People don't leave their preferences and desires behind when they travel for business. New research shows that tech workers, in particular, love to turn their business trips into a mini-vacation.
I hate the term bleisure, but it looks like it’s here to stay.
New research shows why business travelers decide to add leisure elements to their trips, and the reality is that more than half of business travelers will happily use business travel as a launching point for an opportunity to explore. This has serious ramifications for travel managers and others in charge of corporate spending. Check out the story below.
We also have news below on how the travel industry is slowly becoming more eco-friendly, and the latest on the struggles of various global airlines.
If you have any feedback about the newsletter or tips, feel free to reach out via email at [email protected] or tweet me @sheivach. Let me know if you’ve thought up a new, less-irritating term for bleisure.
— Andrew Sheivachman, Business Travel Editor
Airlines, Tech, and Innovation
Tech Workers Combine Business and Leisure Travel Most Often: The more information we get on the habits of travelers who combine business and leisure, the more obvious it becomes that the notion of the siloed, well-behaved business traveler is completely outdated.
Air France-KLM Names Interim CEO as Labor Disruption Continues: It sounds like this is very much a temporary measure but who knows? If interim CEO Frederic Gagey manages to turn it around, maybe he’ll be offered Air France’s top job on a permanent basis — whether he’d want it is another question.
New EasyJet CEO Is Making a Big Push Into Vacations and Loyalty: Given Johan Lundgren’s experience working at tour operator TUI, it’s no surprise to see him make a move into vacations at EasyJet. Up until fairly recently, it was an untapped area for low-cost airlines, but many have now woken up to the financial benefits of packaging up flights and hotels.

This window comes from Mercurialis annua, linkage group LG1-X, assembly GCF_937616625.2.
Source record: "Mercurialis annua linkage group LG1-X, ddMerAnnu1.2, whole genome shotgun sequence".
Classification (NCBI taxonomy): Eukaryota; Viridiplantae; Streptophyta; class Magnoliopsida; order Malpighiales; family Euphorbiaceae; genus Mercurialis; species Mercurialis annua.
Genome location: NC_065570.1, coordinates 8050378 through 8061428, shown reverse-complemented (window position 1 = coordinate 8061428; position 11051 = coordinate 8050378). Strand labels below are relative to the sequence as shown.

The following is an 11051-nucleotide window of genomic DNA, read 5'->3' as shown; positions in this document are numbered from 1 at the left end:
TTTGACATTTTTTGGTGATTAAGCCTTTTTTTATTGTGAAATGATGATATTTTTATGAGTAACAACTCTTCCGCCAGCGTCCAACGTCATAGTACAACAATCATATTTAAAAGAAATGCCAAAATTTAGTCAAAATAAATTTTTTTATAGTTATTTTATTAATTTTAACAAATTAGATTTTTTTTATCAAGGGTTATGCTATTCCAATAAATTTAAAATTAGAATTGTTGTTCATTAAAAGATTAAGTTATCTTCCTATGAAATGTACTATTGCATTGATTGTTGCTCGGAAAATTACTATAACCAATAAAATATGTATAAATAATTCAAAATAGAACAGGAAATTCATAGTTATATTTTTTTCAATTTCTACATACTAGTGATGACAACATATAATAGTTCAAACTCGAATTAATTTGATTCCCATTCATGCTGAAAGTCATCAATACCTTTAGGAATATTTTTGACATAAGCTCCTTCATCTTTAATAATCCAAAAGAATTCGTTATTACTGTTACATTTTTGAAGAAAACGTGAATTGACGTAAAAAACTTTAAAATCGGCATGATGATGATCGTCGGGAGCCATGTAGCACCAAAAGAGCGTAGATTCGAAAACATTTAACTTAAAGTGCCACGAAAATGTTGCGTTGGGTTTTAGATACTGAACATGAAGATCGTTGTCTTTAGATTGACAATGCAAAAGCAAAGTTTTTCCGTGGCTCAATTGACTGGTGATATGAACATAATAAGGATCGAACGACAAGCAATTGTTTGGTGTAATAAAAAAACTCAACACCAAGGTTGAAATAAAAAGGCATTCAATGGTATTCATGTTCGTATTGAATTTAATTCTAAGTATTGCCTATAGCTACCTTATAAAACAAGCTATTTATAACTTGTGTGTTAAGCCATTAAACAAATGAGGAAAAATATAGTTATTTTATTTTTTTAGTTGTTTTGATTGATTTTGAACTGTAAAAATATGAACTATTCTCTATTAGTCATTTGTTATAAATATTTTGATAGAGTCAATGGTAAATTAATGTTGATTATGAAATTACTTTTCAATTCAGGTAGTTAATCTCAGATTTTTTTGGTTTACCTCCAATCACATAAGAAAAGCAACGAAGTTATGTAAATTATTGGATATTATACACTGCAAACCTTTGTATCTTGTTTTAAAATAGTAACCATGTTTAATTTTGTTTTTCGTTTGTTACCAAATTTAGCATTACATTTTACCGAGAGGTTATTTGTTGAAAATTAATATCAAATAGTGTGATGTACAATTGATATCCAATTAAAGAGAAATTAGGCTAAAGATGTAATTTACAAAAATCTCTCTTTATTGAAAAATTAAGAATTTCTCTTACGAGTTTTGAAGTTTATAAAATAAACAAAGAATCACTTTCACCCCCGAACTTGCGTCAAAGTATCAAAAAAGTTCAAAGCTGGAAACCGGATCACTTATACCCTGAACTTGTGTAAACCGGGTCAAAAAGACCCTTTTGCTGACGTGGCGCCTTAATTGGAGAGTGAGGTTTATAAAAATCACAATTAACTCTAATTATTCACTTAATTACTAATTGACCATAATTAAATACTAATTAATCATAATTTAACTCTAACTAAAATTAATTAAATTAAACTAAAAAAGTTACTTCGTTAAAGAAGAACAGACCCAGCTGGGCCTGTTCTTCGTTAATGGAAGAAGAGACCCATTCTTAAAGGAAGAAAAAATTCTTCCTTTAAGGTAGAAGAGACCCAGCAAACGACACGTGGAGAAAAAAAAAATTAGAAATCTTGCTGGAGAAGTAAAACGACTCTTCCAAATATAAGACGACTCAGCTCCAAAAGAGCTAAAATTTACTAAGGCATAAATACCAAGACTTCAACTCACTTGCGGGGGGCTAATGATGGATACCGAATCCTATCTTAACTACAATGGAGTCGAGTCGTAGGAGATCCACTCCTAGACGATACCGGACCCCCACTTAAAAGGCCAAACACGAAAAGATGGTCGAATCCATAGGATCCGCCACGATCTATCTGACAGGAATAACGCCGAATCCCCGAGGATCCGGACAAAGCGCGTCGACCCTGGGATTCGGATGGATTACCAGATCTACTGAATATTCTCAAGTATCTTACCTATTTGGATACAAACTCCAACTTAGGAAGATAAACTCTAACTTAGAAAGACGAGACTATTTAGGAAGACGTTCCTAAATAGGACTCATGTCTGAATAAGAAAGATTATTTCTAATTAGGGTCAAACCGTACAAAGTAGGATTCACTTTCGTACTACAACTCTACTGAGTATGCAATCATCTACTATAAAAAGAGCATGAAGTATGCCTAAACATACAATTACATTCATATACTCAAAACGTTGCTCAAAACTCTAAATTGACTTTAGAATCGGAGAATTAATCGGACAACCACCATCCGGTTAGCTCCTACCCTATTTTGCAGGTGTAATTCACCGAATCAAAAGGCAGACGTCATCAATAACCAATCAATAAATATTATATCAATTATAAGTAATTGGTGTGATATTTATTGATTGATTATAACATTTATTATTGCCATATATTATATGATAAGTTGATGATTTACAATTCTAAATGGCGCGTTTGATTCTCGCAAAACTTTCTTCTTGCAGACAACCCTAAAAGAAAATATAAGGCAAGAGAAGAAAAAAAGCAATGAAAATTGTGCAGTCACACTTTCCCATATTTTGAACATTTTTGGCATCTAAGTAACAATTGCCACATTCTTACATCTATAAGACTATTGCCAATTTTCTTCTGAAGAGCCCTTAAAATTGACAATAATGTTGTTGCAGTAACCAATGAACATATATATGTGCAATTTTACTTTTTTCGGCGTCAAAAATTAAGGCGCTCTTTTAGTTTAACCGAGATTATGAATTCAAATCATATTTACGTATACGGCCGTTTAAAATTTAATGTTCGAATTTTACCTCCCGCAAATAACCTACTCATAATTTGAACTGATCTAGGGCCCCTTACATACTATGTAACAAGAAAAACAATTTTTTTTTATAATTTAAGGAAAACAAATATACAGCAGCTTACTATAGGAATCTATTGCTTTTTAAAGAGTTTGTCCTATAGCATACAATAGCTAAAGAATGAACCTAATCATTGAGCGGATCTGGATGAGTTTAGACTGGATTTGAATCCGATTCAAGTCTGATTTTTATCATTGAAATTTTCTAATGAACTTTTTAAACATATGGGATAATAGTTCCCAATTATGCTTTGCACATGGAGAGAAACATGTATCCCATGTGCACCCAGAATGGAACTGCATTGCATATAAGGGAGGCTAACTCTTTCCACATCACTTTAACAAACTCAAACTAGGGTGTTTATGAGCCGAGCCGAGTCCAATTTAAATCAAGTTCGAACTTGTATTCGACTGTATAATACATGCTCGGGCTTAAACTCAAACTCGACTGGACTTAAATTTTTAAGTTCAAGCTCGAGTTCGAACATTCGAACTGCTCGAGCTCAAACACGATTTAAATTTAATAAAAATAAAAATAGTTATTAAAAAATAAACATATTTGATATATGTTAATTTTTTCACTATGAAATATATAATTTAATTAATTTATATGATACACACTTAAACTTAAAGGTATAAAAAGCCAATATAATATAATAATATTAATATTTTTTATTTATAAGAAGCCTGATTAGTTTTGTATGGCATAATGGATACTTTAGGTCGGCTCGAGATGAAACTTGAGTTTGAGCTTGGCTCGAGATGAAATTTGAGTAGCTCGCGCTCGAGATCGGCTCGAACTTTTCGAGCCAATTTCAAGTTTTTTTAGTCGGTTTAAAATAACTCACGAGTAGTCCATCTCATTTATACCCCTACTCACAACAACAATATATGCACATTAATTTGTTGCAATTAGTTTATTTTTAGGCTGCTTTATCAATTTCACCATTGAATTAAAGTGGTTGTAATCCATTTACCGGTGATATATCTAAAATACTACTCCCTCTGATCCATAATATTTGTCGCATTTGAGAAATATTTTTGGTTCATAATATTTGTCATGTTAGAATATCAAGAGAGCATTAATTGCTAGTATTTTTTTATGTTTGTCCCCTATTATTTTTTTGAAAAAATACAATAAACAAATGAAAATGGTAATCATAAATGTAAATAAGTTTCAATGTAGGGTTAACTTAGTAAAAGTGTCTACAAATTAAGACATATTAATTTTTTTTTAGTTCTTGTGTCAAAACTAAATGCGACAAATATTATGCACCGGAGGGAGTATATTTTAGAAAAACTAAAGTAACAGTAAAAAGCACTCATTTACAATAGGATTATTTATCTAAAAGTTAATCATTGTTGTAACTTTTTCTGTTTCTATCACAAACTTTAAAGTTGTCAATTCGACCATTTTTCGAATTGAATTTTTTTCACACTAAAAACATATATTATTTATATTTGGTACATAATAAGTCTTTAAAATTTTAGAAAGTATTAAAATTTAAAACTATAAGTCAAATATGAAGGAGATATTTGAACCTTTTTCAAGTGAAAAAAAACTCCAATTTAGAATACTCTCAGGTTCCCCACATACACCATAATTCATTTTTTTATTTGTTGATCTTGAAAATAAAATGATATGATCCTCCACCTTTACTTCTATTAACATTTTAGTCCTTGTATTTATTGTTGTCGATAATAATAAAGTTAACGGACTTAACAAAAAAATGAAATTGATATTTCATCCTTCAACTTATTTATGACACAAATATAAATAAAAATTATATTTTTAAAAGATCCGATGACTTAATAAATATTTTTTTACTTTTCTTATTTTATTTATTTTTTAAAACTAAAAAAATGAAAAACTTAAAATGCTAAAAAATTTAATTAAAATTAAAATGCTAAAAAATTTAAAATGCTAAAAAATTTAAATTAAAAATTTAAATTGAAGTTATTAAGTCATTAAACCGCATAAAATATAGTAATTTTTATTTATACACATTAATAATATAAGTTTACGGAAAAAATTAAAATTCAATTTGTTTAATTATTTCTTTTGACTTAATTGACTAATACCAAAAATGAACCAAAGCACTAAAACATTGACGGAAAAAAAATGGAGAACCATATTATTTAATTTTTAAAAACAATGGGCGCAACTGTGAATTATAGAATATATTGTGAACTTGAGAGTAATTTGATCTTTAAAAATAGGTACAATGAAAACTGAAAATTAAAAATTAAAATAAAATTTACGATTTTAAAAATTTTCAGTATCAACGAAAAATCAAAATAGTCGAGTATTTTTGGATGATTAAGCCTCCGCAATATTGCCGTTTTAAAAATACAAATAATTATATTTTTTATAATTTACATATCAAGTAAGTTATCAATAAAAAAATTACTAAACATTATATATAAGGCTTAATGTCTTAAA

Gulf Carriers Are Challenged by a Capacity Glut: Western airlines campaigned for the U.S. to somehow level the playing field with Gulf carriers, which rely on fat subsidies. Their cries fell on deaf ears. But harsh market forces may prove a challenge for Qatar, Emirates, and others.
It’s Getting Easier to Redeem Frequent Flyer Miles: It’s becoming easier for travelers on many airlines to use frequent flyer miles. That’s the good news. But many airlines are only making the cheapest award tickets available on flights where the cash fare is low. In many cases, that means airline miles aren’t as valuable as before.
The Future of Travel
The Business of Passenger-Proofing Seats and Every Other Square Inch Inside a Plane: Airline passengers abuse nearly everything on an airplane. Sometimes, they do it because they’re jet-lagged or drunk. Sometimes, they’re just absent-minded. And on occasion, manufacturers say, customers probably abuse interiors for sport. But the good news: Everything is tested to withstand harsh treatment from passengers.
The Travel Industry Is Still Searching for Ways to Make Eco-Friendly Habits Stick: It’s not that most travelers don’t want to pitch in and do their part to save the planet. Travelers learn by example and more companies are understanding that it’s not so easy to train employees, who are also consumers, on how to lead the way.
Spirit Airlines Is Adding Super-Fast Wi-Fi as It Gets More Flyer-Friendly: Travelers love to hate Spirit Airlines, and considering the way the carrier treated its customers for about a decade, that makes sense. But come next year, Spirit will offer a decent experience to its passengers. Will that help it attract more flyers?
Skift Business Travel Editor Andrew Sheivachman [[email protected]] curates the Skift Corporate Travel Innovation Report. Skift emails the newsletter every Thursday.
The Daily Newsletter
Our daily coverage of the global travel industry. Written by editors and analysts from across Skift’s brands.
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Photo credit: A businessman enters the subway in New York City. More business travelers are willing to take a leisure trip before or after they arrive for work. John Fraissinet / Flickr